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in different parts of the world, that were used in religious worship. The sun was worshipped at Emesa in Syria by the name of Elagabalus, and under the form of a black conical stone, which, as universally believed, had fallen from heaven on that sacred place. A large stone, worshipped by the Pessenuntians, a people of Phrygia, under the name of Idæa mater, was, upon a solemn embassy to that people, brought to Rome: it being contained in the Sybilline books, that unless the Romans got possession of that goddess, they never would prevail over Hannibal. And Pausanias mentions many stones in Greece, dedicated to different divinities; particularly thirty square stones in Achaia, on which were engraved the names of as many gods. In another place, he mentions a very ancient statue of Venus in the island Delos, which, instead of feet, had only a square stone. This may appear a puzzling circumstance in the history of Greece, considering that all the Grecian gods
"that the children of the north hereafter may behold the "place where their fathers fought;" p. 78.-Earth here in"closes the loveliest pair on the hill: grass grows between "the stones of the tomb;" page 208.-In the same poems we find stones made instruments of worship. The spirit of Loda is introduced threatening Fingal. "Fly to thy land,
replied the form; receive the wind and fly. The blasts are "in the hollow of my hand; the course of the storm is "mine. The king of Sora is my son; he bends at the stone " of my power;" p. 200.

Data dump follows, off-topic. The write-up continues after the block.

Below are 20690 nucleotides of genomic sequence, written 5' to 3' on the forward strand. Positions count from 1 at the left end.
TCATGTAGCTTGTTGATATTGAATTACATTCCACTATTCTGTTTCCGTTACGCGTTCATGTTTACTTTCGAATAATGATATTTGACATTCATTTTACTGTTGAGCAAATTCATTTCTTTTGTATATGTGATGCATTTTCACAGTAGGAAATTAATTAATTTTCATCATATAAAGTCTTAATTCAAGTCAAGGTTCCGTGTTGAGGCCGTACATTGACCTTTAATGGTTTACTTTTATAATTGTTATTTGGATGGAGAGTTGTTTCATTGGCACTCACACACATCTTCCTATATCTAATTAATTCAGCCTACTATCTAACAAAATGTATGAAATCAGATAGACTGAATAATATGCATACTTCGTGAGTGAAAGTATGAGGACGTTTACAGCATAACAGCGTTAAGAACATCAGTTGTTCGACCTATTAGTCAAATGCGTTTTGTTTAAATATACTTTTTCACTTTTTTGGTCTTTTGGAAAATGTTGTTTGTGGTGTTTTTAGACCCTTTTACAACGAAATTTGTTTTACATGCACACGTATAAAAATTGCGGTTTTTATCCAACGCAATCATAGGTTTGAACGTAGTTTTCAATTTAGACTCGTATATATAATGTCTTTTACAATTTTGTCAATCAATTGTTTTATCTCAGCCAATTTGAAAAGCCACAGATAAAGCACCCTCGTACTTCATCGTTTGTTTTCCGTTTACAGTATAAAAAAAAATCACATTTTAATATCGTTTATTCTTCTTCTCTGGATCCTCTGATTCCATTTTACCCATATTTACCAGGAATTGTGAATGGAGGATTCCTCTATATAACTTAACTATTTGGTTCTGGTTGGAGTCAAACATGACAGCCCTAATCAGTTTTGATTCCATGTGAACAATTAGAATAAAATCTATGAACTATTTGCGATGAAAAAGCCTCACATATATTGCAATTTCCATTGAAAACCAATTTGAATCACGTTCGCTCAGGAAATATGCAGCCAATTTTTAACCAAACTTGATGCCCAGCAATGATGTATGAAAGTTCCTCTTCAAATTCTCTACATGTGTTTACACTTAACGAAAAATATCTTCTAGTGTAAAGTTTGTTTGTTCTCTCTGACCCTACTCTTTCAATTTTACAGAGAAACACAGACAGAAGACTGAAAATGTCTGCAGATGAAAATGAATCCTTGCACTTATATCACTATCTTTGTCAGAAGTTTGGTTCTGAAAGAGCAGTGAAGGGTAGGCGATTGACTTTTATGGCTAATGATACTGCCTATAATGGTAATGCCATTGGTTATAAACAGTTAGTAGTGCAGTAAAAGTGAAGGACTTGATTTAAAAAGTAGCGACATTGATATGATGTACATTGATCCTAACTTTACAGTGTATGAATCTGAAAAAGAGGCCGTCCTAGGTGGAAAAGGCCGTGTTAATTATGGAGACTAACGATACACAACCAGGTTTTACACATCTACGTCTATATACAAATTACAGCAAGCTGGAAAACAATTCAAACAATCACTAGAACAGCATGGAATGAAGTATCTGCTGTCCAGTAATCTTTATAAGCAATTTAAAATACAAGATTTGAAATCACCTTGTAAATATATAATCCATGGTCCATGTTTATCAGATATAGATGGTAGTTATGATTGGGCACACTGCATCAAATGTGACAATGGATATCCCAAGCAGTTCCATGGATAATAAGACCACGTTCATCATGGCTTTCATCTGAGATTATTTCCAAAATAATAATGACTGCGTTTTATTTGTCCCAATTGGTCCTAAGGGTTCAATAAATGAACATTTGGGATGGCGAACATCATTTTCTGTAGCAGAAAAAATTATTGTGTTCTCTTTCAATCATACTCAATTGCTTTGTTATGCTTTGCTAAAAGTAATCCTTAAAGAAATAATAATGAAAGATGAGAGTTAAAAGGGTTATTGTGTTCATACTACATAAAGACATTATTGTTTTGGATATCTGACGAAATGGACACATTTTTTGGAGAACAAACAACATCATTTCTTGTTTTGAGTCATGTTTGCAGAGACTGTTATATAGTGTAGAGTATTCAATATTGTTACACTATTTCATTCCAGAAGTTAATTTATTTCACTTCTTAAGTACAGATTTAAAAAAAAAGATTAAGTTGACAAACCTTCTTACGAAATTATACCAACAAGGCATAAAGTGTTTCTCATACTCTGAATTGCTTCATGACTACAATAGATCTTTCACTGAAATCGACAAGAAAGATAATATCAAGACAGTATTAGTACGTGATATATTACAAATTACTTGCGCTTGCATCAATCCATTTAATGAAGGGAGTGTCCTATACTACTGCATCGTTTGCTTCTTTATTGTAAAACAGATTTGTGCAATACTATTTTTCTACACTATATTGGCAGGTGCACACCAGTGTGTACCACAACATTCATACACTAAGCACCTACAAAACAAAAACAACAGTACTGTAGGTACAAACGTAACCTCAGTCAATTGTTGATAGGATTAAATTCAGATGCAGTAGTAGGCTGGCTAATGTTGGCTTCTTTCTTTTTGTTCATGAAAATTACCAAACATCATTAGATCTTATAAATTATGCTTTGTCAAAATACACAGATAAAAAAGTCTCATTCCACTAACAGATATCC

were originally mortals, whom it was easy to represent by statues: but in that early period, the Greeks knew no more of statuary than the most barbarous nations. It is perhaps not easy to gather the meaning of savages, with respect to such stones: the most natural conjecture is, that a great stone, dedicated to the worship of a certain deity, was considered as belonging to him. This notion of property had a double effect: the worshippers, by connection of ideas, were led from the stone to the deity; and the stone tended to fix their wandering thoughts. It was probably imagined, over and above, that some latent virtue communicated to the stone, made it holy or sacred. Even among enlightened people, a sort of virtue or sanctity is conceived to reside in the place of worship: why not also in a stone dedicated to a deity? The ancient Ethiopians, in their worship, introduced the figure of a serpent as a symbol of the deity: two sticks laid cross represented Castor and Pollux, Roman divinities: a javelin represented their god Mars; and in Tartary formerly, the god of war was worshipped under the symbol of an old rusty sabre, The ancient Persians used consecrated fire as an emblem of the great God. Though the negroes of Congo and Angola have images without number, they are not however idolaters in any proper sense; their belief is, that these images are only organs by which the deities signify their will to their votaries,